The implementations of Synchrosqueezing wavelet transform in Python (ssqueezepy) and MATLAB both write in their documentation that they implement the synchrosqueezing algorithm on the Continuous Wavelet Transform. However, these functions take in discrete-time input and return discrete frequency/scale output. It is my understanding that the name for the wavelet transform that takes in discrete time and outputs discrete scale is called the Distrete-Time Wavelet Transform (DTWT), see (Wavelets & Wavelet Transforms by C. Sidney Burrus page 158 or page 200 here).

Why do these libraries use the term CWT to refer to their functions, and what are the equations used to handle discrete time inputs and discrete outputs?


1 Answer 1


Good question.

From nomenclature standpoint

Sampling a continuous-time result (called discretization) most often inherits the original name. For example, we still say "IIR filters", though they're surely finite on a computer.

The following are my observations that are sometimes applicable:

  • discrete is reserved for methods that are designed to work with finite sequences, and often enjoy exact properties. DFT and DWT are examples.
  • discrete-time, as in DTFT, is a mix of continuous and infinite-discrete; the methods are defined over the entirety of input $x$, even if we don't have it (as is the case in practice). It's subject to discretization, again without name change.

From 'meaning' standpoint

If implemented properly, doing operations with finite sequences and sampling the continuous-time result produce the same result - for example, CWT of cosine. A non-CWT example is, adding two continuous sines and sampling them, is same as adding two sampled continuous sines:

$$ (\cos(\omega_0 t) + \cos(\omega_1 t))(n) = \cos(\omega_0 n) + \cos(\omega_1 n) $$

With a caveat, it's also why we can say "integrating" on discrete sequences while doing a sum:

$$ \int_{t=0}^1 |\cos(2\pi t)|^2 dt = \sum_{n=0}^{N - 1} |\cos(2 \pi n / N)| $$

This caveat is aliasing, and it's also applicable to CWT, but that's more of a "sampled equations may behave unexpectedly", as these effects are certainly computable in continuous-time (e.g. spectral leakage).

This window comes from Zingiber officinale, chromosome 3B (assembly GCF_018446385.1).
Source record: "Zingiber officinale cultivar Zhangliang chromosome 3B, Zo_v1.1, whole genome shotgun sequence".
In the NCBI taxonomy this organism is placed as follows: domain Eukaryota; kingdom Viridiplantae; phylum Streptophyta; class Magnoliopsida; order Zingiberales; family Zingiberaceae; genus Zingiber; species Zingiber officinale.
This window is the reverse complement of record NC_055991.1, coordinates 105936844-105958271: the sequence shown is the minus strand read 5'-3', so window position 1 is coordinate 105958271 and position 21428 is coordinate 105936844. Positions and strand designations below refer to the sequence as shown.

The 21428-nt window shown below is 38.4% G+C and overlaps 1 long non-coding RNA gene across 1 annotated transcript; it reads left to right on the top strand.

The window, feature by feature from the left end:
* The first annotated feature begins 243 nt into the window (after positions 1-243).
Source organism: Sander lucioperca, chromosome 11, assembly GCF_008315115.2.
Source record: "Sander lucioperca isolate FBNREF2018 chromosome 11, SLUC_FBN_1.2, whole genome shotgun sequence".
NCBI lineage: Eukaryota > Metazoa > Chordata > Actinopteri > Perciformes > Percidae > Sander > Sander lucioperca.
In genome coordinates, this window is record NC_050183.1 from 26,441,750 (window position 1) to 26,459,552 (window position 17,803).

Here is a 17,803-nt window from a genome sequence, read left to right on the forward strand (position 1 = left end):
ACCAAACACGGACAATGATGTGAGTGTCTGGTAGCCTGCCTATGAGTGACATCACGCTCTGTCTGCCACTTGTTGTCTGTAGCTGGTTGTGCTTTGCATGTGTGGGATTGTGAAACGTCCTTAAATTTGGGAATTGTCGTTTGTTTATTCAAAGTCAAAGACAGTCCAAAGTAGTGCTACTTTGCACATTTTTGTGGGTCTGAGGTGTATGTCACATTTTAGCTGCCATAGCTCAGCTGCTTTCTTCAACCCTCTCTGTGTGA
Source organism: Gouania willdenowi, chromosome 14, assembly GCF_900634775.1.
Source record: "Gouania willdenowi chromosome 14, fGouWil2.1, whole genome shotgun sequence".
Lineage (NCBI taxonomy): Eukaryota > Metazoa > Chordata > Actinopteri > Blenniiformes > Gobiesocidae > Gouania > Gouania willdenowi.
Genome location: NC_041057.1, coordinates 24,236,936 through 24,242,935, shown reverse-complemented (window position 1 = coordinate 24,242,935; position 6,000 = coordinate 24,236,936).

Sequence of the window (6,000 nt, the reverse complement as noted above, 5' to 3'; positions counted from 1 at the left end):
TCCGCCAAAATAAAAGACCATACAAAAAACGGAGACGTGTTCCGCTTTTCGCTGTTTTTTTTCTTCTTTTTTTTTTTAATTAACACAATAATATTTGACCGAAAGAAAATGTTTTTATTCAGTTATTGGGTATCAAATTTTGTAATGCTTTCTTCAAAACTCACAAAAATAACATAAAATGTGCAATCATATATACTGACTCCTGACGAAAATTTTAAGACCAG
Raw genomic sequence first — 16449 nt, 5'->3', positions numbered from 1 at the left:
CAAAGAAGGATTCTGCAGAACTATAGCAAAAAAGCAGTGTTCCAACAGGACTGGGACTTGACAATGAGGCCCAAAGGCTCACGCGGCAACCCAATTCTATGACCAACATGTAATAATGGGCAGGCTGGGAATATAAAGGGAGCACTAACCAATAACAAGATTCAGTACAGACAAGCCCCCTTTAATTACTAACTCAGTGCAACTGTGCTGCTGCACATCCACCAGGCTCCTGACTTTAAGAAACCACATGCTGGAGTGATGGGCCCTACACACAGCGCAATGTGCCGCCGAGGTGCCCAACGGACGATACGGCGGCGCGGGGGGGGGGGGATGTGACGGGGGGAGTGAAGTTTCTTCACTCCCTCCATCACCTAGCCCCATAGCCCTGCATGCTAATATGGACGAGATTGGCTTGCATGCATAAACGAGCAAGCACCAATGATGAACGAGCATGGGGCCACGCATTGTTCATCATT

Another perspective is to consider the operations and domains involved: CFT is all continuous, DTFT continuous-discrete, DFT discrete-discrete. While these specifically are carefully related, it's not guaranteed to be the case following the above bolded definitions - "meaning" can change if a continuous kernel operates over a discrete sequence. I've not ascertained but discretized "DTWT" and discretized CWT might be identical.

Also, theory is done as CWT instead of "DTWT" as latter entails accounting for aliasing and possibly finiteness, which is extremely complicated and unnecessary for what can be predicted and handled in practice.

Re: source

I've checked after writing this answer - it mirrors some of my comments, also remarks on inconsistency (hence arbitrarity). It also gives an example per my "theory is done" paragraph,

Because the wavelet basis functions are concentrated in time and not periodic, both the DTWT and DWT will represent in ̋nitely long signals.

but also says

in most practical cases, they are made periodic to facilitate efficient computation.

This needs careful interpreting and wish it was presented differently: nothing is actually made periodic, it just refers to the continuous-time spectrum being periodized, as is the case with all discrete sequences.

Implementation CWT formula

Fast CWT is implemented with FFT convolution, i.e. circular convolution, that in time domain writes:

$$ Wf[n, s] = \sum_{m=0}^{N-1} f[m] \psi_s^{*}[m - n] = (f \circledast \bar{\psi_s})[n] $$

where $\psi_s[n] = \frac{1}{s} \psi (n/s)$, $\bar{\psi_s}[n] = \psi_s^*[-n]$, and $s$ is scale. What's missing is, $f$ is usually $f_\text{padded}$ to avoid boundary effects and circular aliasing - and unpadding.

Example case where a discrete computation matches the sampling of a continuous result is 'reflect'-padded pure sine, which is circularly continuous and equivalently infinite (per effectively vanishing wavelet support under float precision):

enter image description here

which one can confirm matches linked "CWT of cosine".

import numpy as np
from ssqueezepy import cwt
from ssqueezepy.visuals import imshow

t = np.linspace(0, 1, 257, endpoint=True)
x = np.cos(2*np.pi * 5 * t)
Wx = cwt(x, padtype='reflect')[0]
imshow(Wx, abs=1, w=.7, h=.58)
plot(Wx[:, 0], complex=1, w=.7)

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